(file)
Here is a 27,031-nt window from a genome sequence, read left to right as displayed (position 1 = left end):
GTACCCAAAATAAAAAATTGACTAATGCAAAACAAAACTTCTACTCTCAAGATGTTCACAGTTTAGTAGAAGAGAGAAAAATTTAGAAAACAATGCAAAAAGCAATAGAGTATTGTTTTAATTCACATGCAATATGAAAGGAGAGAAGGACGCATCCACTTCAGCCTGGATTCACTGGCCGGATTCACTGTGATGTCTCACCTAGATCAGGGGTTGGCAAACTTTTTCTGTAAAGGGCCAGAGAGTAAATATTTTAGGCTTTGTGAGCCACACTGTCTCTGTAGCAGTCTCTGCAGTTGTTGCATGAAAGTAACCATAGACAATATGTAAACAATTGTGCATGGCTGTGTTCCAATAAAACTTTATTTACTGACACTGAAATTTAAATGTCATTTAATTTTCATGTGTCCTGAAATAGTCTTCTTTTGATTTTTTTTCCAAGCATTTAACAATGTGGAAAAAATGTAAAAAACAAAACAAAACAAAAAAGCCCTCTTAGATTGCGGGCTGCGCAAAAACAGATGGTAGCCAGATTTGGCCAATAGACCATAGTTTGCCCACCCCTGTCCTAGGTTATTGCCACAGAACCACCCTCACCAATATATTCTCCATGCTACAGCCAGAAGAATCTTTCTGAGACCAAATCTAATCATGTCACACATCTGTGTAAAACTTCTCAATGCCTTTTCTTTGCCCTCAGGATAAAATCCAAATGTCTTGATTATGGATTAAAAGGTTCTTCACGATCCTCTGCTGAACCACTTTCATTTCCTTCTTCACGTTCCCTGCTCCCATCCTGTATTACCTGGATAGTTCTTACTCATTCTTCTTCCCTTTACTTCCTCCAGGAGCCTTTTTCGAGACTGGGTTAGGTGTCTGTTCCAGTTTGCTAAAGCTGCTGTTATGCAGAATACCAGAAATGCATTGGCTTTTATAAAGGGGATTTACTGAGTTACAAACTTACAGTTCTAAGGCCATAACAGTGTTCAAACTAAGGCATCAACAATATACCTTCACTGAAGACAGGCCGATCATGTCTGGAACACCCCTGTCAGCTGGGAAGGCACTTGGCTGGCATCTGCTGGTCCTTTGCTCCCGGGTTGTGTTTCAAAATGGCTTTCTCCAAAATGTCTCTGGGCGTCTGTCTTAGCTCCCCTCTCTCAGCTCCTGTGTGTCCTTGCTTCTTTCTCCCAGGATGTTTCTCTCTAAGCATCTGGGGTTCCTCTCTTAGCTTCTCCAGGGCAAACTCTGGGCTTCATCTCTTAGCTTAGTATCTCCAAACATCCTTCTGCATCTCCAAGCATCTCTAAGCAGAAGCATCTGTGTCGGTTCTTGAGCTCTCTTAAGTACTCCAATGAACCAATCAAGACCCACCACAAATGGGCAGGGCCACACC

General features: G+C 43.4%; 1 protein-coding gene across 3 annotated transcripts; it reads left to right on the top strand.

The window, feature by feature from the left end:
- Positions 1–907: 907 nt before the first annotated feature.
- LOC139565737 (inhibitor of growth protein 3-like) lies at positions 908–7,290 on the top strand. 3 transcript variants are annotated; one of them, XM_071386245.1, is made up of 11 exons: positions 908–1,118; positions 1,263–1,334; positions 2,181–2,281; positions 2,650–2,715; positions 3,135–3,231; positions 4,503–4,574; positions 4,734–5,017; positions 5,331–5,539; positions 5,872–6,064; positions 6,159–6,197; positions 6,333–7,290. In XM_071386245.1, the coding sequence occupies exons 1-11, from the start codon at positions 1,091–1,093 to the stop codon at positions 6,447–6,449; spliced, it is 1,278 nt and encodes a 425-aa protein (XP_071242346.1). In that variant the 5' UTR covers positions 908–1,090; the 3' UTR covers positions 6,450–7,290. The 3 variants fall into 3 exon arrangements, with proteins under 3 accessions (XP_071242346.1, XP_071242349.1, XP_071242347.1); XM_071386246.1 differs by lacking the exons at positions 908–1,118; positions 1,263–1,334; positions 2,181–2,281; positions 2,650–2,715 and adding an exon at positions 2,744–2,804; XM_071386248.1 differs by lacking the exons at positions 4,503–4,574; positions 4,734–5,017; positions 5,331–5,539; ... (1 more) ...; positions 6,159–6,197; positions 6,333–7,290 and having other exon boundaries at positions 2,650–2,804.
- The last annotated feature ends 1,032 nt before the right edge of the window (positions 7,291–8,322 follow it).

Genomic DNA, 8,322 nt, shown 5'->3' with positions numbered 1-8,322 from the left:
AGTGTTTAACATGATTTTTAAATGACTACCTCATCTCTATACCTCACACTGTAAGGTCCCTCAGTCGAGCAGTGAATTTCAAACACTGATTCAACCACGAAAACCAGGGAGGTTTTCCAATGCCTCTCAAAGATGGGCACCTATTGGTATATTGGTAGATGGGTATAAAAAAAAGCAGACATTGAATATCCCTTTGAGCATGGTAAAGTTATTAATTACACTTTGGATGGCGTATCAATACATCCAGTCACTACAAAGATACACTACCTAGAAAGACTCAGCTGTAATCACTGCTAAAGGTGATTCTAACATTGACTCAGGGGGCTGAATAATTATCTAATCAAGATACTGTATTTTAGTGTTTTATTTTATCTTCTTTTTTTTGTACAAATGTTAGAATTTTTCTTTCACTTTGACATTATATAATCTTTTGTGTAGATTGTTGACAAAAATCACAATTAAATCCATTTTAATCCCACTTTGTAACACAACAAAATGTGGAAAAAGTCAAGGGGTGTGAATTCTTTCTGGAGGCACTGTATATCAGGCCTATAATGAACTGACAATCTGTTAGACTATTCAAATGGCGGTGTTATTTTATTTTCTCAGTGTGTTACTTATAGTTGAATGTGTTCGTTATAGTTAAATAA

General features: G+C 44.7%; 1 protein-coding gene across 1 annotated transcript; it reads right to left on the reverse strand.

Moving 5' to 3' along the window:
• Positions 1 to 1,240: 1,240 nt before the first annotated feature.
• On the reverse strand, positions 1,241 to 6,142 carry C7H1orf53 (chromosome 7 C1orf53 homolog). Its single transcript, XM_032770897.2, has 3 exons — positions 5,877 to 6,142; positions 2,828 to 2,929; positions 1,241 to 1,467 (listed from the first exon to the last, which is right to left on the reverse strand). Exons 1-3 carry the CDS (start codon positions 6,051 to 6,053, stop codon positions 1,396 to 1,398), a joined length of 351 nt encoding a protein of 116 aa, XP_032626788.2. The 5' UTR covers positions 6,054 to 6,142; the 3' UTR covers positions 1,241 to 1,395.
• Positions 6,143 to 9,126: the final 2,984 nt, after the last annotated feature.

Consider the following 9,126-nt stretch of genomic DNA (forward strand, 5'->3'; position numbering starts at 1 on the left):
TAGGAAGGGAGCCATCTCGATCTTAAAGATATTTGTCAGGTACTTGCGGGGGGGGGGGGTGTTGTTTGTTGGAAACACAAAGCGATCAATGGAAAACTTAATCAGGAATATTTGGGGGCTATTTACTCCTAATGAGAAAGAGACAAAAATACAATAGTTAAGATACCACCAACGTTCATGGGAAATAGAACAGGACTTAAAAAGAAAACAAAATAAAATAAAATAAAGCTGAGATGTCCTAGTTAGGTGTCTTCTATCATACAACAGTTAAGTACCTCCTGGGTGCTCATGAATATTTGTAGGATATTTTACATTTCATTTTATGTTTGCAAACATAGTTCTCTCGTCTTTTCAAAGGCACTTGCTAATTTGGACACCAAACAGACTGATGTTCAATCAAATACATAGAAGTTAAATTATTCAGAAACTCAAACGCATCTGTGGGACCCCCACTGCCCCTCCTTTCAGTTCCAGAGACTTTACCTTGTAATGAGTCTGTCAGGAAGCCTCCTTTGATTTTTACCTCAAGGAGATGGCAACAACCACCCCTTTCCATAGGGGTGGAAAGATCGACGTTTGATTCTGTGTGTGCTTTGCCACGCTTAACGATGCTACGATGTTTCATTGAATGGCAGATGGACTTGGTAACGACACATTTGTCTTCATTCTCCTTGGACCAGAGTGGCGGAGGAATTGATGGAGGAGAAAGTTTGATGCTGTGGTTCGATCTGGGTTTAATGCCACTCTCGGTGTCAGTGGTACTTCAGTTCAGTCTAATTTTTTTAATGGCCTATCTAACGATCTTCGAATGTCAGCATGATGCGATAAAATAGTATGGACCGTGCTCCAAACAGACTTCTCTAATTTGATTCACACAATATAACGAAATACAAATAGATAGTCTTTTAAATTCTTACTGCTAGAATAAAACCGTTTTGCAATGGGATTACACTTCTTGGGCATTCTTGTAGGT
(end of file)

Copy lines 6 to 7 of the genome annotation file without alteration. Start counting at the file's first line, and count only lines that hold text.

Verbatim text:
- LOC139565737 (inhibitor of growth protein 3-like) lies at positions 908–7,290 on the top strand. 3 transcript variants are annotated; one of them, XM_071386245.1, is made up of 11 exons: positions 908–1,118; positions 1,263–1,334; positions 2,181–2,281; positions 2,650–2,715; positions 3,135–3,231; positions 4,503–4,574; positions 4,734–5,017; positions 5,331–5,539; positions 5,872–6,064; positions 6,159–6,197; positions 6,333–7,290. In XM_071386245.1, the coding sequence occupies exons 1-11, from the start codon at positions 1,091–1,093 to the stop codon at positions 6,447–6,449; spliced, it is 1,278 nt and encodes a 425-aa protein (XP_071242346.1). In that variant the 5' UTR covers positions 908–1,090; the 3' UTR covers positions 6,450–7,290. The 3 variants fall into 3 exon arrangements, with proteins under 3 accessions (XP_071242346.1, XP_071242349.1, XP_071242347.1); XM_071386246.1 differs by lacking the exons at positions 908–1,118; positions 1,263–1,334; positions 2,181–2,281; positions 2,650–2,715 and adding an exon at positions 2,744–2,804; XM_071386248.1 differs by lacking the exons at positions 4,503–4,574; positions 4,734–5,017; positions 5,331–5,539; ... (1 more) ...; positions 6,159–6,197; positions 6,333–7,290 and having other exon boundaries at positions 2,650–2,804.
- The last annotated feature ends 1,032 nt before the right edge of the window (positions 7,291–8,322 follow it).